It can be fascinating at times. But, it's also endless. There's no way to change their minds, so, unless you are a psychologist or psychiatrist who has a "Truther" as a patient, it's probably best to just view all the various "Truther" movements as an interesting social phenomenon that experts can study.
Facts, evidence and science, however, are things that interest me. On Saturday morning I awoke viewing Time and Time Dilation from a very different angle. Unlike the "Truthers," I don't know if I've discovered any kind of "truth." I only know that I can't recall ever reading anything about how Time Dilation is caused by temperature in addition to speed, gravity and acceleration. The subject has come up in discussions I've had, but I was the one who brought it up.
In the 1973 movie "Sleeper," Woody Allen's character "Miles Monroe" is cryogenically frozen and bought back to life 200 years in the future. So, Miles Monroe experienced a form of "Time Dilation." Time slowed down for him, while Time for everyone else continued on at its normal rate, just like the astronaut twin and the earthbound twin in "The Twin Paradox." Yes, it's just a movie, but bacteria will survive being frozen. Time will slow down for them. Bacteria are living creatures. Unlike Miles Monroe, a bacterium doesn't have memories or a brain, but Time (and natural processes) still stopped or slowed down for the frozen bacteria. Keeping a human being alive in cryostasis may be science fiction today, but freezing embryos is not.
At the atomic level, what's the difference between speed-controlled Time Dilation, gravity-controlled Time Dilation, acceleration-controlled Time Dilation, and temperature-controlled Time Dilation? If they are all caused by the same natural atomic or sub-atomic effects, then there is no difference.
Researching "absolute zero," it appears that Time would stop for an object that reaches a temperature of absolute zero, just as it would stop if you traveled at the speed of light.
If the passage of Time is affected by speed, gravity, acceleration and temperature, then Time is NOT a concept. It is a natural PROCESS. And Time is different for everyone. But the differences are so small they are not noticeable, and we ignore the differences by measuring "the passage of Time" in a common way. We measure time by adjusting the clocks and watches we own to make them agree with the current time as measured by clocks controlled by other people who in turn make certain their clocks agree with a "world wide standard."
Browsing the Internet while writing this comment this morning, I found a web page titled "What Is Time and What Causes Time?" It poses a lot of interesting questions. I sometimes feel I have the answers, but I just haven't done enough research to confirm the answers, and I haven't found the right words to express the answers.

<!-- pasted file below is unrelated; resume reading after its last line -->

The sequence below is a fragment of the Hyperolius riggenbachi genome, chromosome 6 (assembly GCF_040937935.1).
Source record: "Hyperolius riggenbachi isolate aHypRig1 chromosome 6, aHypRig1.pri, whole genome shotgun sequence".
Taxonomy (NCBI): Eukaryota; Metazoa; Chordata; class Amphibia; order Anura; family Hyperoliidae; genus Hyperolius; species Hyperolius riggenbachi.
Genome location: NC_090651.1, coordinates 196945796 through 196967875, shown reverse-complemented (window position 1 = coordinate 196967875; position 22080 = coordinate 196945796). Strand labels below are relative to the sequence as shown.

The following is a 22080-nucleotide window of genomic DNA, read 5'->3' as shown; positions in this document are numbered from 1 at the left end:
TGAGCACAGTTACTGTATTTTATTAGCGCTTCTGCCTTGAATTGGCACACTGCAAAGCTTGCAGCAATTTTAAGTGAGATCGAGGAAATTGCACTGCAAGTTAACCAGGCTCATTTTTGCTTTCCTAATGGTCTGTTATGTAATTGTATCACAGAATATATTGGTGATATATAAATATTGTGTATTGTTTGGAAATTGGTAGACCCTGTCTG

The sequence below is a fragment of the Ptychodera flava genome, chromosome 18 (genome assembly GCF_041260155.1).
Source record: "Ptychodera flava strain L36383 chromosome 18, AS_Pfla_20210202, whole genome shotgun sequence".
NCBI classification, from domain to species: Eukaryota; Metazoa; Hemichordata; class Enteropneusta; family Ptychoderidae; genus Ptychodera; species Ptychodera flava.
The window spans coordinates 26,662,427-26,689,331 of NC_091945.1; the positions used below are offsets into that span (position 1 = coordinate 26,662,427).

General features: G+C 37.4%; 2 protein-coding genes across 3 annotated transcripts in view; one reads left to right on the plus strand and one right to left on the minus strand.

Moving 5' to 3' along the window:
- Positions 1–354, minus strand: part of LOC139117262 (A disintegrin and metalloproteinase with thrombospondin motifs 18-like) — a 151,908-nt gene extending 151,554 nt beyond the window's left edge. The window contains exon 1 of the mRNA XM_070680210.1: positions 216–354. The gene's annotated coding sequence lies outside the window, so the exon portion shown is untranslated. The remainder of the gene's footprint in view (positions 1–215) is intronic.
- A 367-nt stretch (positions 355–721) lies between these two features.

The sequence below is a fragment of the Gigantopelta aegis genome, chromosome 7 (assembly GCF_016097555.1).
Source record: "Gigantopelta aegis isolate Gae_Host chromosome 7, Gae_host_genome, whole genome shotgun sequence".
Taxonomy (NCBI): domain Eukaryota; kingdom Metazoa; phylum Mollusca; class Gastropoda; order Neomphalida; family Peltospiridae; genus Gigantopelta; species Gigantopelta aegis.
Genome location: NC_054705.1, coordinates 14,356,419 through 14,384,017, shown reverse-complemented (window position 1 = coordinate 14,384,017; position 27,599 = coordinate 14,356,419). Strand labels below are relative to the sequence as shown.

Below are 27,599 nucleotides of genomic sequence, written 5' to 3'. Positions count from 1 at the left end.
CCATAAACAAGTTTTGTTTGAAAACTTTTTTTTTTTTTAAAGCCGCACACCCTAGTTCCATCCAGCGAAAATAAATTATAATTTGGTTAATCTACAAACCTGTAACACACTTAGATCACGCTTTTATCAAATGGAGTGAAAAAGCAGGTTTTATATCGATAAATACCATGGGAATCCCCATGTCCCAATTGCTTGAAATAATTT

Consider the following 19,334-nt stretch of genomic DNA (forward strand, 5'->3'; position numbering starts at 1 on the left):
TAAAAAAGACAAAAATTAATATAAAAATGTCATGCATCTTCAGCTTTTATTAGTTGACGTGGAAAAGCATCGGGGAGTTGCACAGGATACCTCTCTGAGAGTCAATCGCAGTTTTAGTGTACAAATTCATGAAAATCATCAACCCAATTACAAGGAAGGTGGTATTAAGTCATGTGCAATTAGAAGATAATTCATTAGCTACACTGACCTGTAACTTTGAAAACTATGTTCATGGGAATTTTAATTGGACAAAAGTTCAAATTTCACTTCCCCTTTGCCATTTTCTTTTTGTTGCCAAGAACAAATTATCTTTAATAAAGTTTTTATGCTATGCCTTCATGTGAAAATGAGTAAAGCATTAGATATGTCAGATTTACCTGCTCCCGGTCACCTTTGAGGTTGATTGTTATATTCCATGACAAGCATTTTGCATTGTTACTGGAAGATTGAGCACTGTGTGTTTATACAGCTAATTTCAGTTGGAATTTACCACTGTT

Another problem is that it all seems so simple that I cannot believe thousands of others haven't already been down this path. I can find articles which seem to have parts of what I'm looking for. Click HERE for an example. But maybe Groucho Marx expressed it best when he said:
"Time flies like an arrow. Fruit flies like a banana."The Rational Semantic Methodists may want all scientists to use unambiguous definitions for words, but nearly all scientists probably realize there is no such thing as unambiguous definitions for words.
Can I find a true, unambiguous definition of Time? Do I just need more time to find the definition? Is this the right place to be writing all this down? Should I be saving it for a "scientific paper"? Does anyone care? I find thinking about all this to be very interesting, but I suspect no one reading this comment does.
Sorry about that. When I start writing down my thoughts, I have no idea where the ""writing while thinking" process will lead me.
|Comments for Sunday, September 6,
2015, thru Saturday, Sept. 12, 2015:
September 10, 2015 - During breakfast this morning, I finished reading my Kindle copy of "Albert Einstein and Relativity for Kids" by Jerome Pohlen." While I skipped over all the "activities and thought experiments" designed to teach kids about science, I enjoyed it as a well-written, short biography of Albert Einstein. Coincidentally (or maybe not), I have a hardback copy of the 1971 book "Einstein: The Life and Times" by Ronald W. Clark in my private library. There are several bookmarks at critical places, which indicate that I once looked at those parts of the book, but there are no highlighted passages. So, I probably never actually started reading it from cover to cover. It's a 718 page book I picked up at a book sale somewhere many years ago.